How to Enroll in the Best Phlebotomy Tech Training Classes
Enrolling in the right phlebotomist school near Waldorf MD is a critical first step toward a fulfilling career as a phlebotomist. It may seem like a challenging task to investigate and compare each of the training alternatives that are available to you. However it’s important that you do your due diligence to make certain that you get a quality education. In reality, most students start the process by considering 2 of the qualifiers that initially come to mind, which are location and cost. Another option you might consider is whether to attend classes online or commute to an area campus. We’ll talk more about online schools later in this article. What’s important to remember is that there is a lot more to comparing phlebotomy training programs than locating the closest or the cheapest one. Other factors including reputation and accreditation are also important considerations and must be part of your selection process also. To assist in that effort, we will furnish a list of questions that you need to ask each of the phlebotomy schools you are reviewing to help you choose the ideal one for you. But before we do that, let’s cover what a phlebotomist is and does, and afterwards continue our discussion about online training.
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Should You Train to Be a Plebotomist?
First of all, not many people probably know what a phlebotomist or phlebotomy technician is. The basic definition is a health care professional who draws blood from patients. We will provide more details later. So of course anyone who selects this profession must be comfortable with blood and needles. And if you are not comfortable in hospitals or other Waldorf MD medical facilities, well this job may not be right for you. And now let’s talk about the patients. Phlebotomists often work around anxious people who don’t like needles or having their blood taken. And because many medical facilities are open around the clock, you will probably be required to work weekends, nights and even on holidays. But if you don’t mind working with the needles and blood, and if you enjoy helping people and are patient and compassionate, this could be the right job for you.
Phlebotomy Tech Work Description
A phlebotomist, or phlebotomy tech, draws blood from patients. While that is their main task, there is in fact far more to their job description. Before drawing a blood sample, a phlebotomist needs to confirm that the tools being utilized are sterile and single use only. After collection, the sample must be correctly labeled with the patient’s information. Afterward, paperwork needs to be correctly completed to be able to track the sample from the point of collection through the lab testing process. The phlebotomist then transports the blood to either an an outside lab facility or an in-house lab where it may be screened for such things as pregnancy, infectious diseases or blood type. Many phlebotomists actually work in Waldorf MD labs and are accountable for making sure that samples are analyzed properly using the highest quality control procedures. And if those weren’t sufficient responsibilities, they might be required to instruct other phlebotomists in the drawing, delivery and follow-up process.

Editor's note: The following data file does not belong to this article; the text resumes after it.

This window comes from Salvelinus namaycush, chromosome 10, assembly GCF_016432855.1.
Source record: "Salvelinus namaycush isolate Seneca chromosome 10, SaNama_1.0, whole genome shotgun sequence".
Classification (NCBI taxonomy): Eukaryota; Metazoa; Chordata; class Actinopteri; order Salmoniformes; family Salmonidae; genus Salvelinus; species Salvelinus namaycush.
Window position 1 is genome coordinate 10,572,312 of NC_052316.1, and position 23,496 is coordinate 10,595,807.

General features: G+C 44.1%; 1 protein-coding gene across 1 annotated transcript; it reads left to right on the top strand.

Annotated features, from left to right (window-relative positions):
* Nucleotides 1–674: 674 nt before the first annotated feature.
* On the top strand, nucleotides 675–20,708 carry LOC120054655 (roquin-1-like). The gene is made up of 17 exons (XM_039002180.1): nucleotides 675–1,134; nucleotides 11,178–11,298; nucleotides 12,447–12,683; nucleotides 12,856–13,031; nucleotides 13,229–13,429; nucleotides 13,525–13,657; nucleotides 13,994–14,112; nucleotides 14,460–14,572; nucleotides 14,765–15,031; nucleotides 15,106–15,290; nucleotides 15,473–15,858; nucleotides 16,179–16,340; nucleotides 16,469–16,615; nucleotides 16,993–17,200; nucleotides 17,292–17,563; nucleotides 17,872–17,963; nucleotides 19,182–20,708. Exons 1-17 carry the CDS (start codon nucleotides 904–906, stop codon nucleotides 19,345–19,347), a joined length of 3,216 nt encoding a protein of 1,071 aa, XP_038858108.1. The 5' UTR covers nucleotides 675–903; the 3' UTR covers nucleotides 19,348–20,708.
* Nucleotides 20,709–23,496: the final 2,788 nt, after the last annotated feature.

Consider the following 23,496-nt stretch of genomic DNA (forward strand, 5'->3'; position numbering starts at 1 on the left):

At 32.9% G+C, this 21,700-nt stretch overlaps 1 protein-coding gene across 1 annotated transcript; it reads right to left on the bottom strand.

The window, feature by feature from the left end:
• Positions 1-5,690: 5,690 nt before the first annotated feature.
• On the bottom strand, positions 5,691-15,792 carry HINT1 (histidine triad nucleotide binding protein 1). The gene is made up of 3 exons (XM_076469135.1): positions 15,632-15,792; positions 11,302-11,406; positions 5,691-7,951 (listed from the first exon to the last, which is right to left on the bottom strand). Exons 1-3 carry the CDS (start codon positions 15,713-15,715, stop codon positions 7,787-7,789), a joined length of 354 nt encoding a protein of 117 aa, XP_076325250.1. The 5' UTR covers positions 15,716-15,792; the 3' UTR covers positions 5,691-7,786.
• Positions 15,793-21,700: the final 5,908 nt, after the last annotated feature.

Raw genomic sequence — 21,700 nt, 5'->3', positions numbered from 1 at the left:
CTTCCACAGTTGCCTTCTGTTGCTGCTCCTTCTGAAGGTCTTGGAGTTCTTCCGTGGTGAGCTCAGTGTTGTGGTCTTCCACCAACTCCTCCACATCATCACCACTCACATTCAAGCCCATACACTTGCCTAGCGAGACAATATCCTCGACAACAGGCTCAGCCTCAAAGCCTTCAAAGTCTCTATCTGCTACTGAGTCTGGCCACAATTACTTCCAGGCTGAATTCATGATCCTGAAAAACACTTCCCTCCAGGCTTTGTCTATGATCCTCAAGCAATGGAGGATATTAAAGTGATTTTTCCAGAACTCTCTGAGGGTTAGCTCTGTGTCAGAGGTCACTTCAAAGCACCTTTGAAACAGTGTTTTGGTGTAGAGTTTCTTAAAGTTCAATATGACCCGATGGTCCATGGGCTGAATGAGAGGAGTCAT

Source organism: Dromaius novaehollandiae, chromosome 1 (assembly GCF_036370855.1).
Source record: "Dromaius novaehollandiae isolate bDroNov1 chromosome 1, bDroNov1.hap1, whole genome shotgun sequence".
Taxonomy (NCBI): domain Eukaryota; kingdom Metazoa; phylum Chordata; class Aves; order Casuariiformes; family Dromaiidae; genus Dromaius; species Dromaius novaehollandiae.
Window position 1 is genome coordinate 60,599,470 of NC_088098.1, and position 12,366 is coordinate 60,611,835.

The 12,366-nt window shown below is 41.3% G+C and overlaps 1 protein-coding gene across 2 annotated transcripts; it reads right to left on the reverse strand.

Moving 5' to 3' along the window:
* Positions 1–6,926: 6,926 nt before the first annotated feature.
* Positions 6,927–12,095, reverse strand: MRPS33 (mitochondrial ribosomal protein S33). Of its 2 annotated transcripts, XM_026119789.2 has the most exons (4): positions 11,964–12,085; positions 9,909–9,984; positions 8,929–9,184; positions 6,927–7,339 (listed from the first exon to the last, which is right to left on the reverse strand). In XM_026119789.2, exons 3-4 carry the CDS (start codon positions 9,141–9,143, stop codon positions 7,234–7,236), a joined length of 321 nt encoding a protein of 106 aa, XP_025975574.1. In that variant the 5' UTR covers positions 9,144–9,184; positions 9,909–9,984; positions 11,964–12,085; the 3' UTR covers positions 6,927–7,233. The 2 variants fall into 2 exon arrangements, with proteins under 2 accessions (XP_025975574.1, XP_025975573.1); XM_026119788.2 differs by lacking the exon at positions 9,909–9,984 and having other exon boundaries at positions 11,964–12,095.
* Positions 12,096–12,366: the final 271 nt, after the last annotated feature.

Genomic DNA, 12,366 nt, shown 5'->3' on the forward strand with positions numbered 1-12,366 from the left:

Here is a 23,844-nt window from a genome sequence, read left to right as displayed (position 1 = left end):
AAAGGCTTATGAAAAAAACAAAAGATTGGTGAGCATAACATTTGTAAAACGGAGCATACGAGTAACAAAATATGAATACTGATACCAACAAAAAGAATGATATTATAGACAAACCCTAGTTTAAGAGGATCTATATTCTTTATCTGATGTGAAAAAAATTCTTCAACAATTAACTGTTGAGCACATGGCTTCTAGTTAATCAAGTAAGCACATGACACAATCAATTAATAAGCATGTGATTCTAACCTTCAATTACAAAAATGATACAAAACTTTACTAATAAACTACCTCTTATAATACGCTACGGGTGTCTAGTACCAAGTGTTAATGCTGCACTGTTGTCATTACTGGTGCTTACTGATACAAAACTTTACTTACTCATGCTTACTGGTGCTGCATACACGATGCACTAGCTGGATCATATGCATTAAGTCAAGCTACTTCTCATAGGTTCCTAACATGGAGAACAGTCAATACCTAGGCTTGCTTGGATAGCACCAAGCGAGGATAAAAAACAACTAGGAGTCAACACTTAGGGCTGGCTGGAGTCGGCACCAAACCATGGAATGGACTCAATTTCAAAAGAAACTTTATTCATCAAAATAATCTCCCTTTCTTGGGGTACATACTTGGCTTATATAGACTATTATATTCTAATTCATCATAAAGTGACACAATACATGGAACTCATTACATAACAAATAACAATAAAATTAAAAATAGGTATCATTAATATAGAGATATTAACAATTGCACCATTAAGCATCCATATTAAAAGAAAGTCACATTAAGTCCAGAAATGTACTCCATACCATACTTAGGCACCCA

Where are Phlebotomists Employed?
The most basic response is wherever they treat patients. Their work environments are many and diverse, such as Waldorf MD hospitals, medical clinics, nursing homes, or blood banks. They can be assigned to draw blood samples from patients of all ages, from infants or young children to senior citizens. Some phlebotomists, depending on their practice and their training, specialize in drawing blood from a specific kind of patient. For example, those practicing in a nursing home or assisted living facility would only be collecting blood from senior patients. If they are practicing in a maternity ward, they would be drawing blood from newborns and mothers exclusively. In contrast, phlebotomists working in a general hospital environment would be drawing blood from a wide variety of patients and would work with new patients each day.
Phlebotomy Education, Licensing and Certification
There are essentially 2 kinds of programs that provide phlebotomy training, which are degree and certificate programs. The certificate program normally takes under a year to complete and furnishes a basic education together with the training on how to draw blood. It offers the fastest route to becoming a phlebotomy tech. An Associate of Science Degree in Clinical Laboratory Science, although not exclusively a phlebotomist degree, will incorporate training on becoming a phlebotomy tech. Offered at community and junior colleges, they normally take 2 years to finish. Bachelor’s Degrees are not as available and as a 4 year program offer a more extensive foundation in lab sciences. When you have completed your training, you will no doubt want to get certified. While not required in the majority of states, most Waldorf MD employers require certification before hiring technicians. Some of the key certifying organizations include: